Chinchillas are rodents that are originally from the Andes mountains in South America. They are tolerant to colder temperatures and enjoy lounging on pieces of cool granite, but they are also very sensitive to heat. Many animals would choose to cool off by taking a bath but chinchillas do their own thing. Instead of water baths, chinchillas take dust baths. These dust baths may seem counterproductive to those who do not understand the skin and fur care of these rodents but chinchillas know what they're doing. Water baths can actually do more harm than good to these incredibly soft pets, so it's vital to their health for owners to understand their unique needs.
Why Do Chinchillas Take Dust Baths?
Chinchillas take dust baths because they naturally secrete a lot of oils from their back. If a chinchilla isn't able to take a dust bath, its fur will become oily and matted. Chinchillas have extremely fine and dense fur so it's easy for moisture and oil to build up and cause a skin infection. The dust bath absorbs this excess oil and keeps the fur dry and soft, thus preventing excess moisture from building up and infections from occurring. Dust baths are recommended at least twice a week and either Fuller's earth or commercial dust bath products are most commonly used to keep chinchillas clean. Chinchillas love taking dust baths and will spend all their time in their dust bath houses or bowls if allowed. This is why, unlike a bottle of water, the dust bath house or bowl should only be left in your chinchilla's enclosure for 10-15 minutes, each time you want it to take a bath.
Why Don't Chinchillas Like Water?
Chinchillas instinctively know that they should roll around in dust to keep their fur clean and fluffy. Taking a bath in water is simply not something chinchillas do since they have other means to cool off and stay clean. The Andes mountains are rocky and arid in many parts, including where chinchillas naturally live. They are built to withstand cool, dry climates so excessive moisture and heat will only cause them problems. Chinchillas cannot pant or sweat so they rely on their large ears that don't have much fur to cool off. But just because chinchillas don't like warm climates and taking water baths, doesn't mean they don't drink water. In the wild, these rodents get most of their water from cacti and other plants but as pets, chinchillas need water bottles to stay hydrated.
What Happens if You Get a Chinchilla Wet?
If a chinchilla gets wet, the fur is so dense that it does an excellent job of holding the moisture in. The fur therefore takes a very long time to dry and, if the moisture stays in it long enough, fungi can start to multiply and cause a skin infection. This infection is not to be confused with the other fur problems that can occur in chinchillas, like fur-slip and fur-chewing. Fur fungus is the result of your chinchilla's fur staying wet for too long; fur-slip is a defense mechanism where your chinchilla releases its fur in an attempt to escape being captured; and fur-chewing occurs when a chinchilla chews on its own or another chinchilla's fur. Additionally, if the fur stays wet and your chinchilla gets too chilled, it could develop a respiratory infection. Fur fungus requires antifungal treatments and it can cause hair loss, itching, and crusting of the skin. Plus, your chinchilla may even spread the infection to other animals and people.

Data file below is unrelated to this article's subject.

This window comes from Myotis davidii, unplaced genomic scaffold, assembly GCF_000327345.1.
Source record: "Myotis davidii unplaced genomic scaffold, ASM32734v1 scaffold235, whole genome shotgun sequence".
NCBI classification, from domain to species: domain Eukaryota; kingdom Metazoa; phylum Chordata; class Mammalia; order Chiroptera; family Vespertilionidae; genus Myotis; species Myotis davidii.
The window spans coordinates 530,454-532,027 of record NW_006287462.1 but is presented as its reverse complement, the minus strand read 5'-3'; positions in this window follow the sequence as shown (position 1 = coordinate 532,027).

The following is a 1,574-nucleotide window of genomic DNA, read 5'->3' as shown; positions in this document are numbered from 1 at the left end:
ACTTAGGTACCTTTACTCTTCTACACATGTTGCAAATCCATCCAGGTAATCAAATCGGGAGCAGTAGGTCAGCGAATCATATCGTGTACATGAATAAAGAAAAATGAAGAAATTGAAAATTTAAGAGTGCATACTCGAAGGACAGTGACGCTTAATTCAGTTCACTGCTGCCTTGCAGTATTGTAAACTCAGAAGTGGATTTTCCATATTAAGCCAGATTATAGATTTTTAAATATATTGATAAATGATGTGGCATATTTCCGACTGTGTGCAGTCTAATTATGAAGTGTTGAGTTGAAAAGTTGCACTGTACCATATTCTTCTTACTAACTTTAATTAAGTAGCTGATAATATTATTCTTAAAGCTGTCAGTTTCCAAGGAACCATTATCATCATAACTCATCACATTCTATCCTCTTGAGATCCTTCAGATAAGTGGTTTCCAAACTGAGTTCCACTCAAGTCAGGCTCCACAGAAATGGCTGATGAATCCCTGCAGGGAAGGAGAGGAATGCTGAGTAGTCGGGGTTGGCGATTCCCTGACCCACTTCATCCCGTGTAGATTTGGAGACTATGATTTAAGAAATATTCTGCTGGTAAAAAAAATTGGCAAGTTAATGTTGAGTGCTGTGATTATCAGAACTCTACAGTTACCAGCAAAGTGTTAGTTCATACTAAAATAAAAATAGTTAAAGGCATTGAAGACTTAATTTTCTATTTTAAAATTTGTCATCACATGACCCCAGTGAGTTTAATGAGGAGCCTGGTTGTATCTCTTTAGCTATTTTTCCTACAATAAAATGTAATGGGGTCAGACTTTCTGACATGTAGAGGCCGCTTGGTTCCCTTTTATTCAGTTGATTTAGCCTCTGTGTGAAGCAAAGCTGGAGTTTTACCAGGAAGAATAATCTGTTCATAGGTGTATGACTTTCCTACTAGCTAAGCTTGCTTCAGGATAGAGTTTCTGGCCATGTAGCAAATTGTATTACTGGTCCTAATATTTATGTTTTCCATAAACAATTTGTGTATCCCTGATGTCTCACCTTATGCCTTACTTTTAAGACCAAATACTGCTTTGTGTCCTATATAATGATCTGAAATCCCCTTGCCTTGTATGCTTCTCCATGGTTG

What Should You Do If Your Chinchilla Gets Wet?
If your chinchilla accidentally gets wet, gently towel dry it as best you can. Place your chinchilla on towels in front of a fan set on low or a hair dryer that has a cool setting to provide constant, cool airflow. This may take a long time depending on how wet your chinchilla was. Make sure your chinchilla does not get too cold during this slow drying process, though. Once your chinchilla feels dry, let it take a dust bath to help absorb the excess moisture on the skin.
Is It Ever Okay For a Chinchilla to Get Wet?
While a drop or two of water isn't going to cause a problem, you should avoid soaking your chinchilla's fur whenever possible. Occasionally, there are emergency situations that require a chinchilla to get a water bath. These situations usually involve your chinchilla getting urine, cleaners, or other potentially harmful products on them that require rinsing.
Donnelly TM, Brown CJ. Guinea pig and chinchilla care and husbandry. Veterinary Clinics of North America: Exotic Animal Practice. 2004;7(2):351-373.
Rees RG. Some conditions of the skin and fur of chinchilla lanigera. J Small Animal Practice. 1963;4(3):213-225.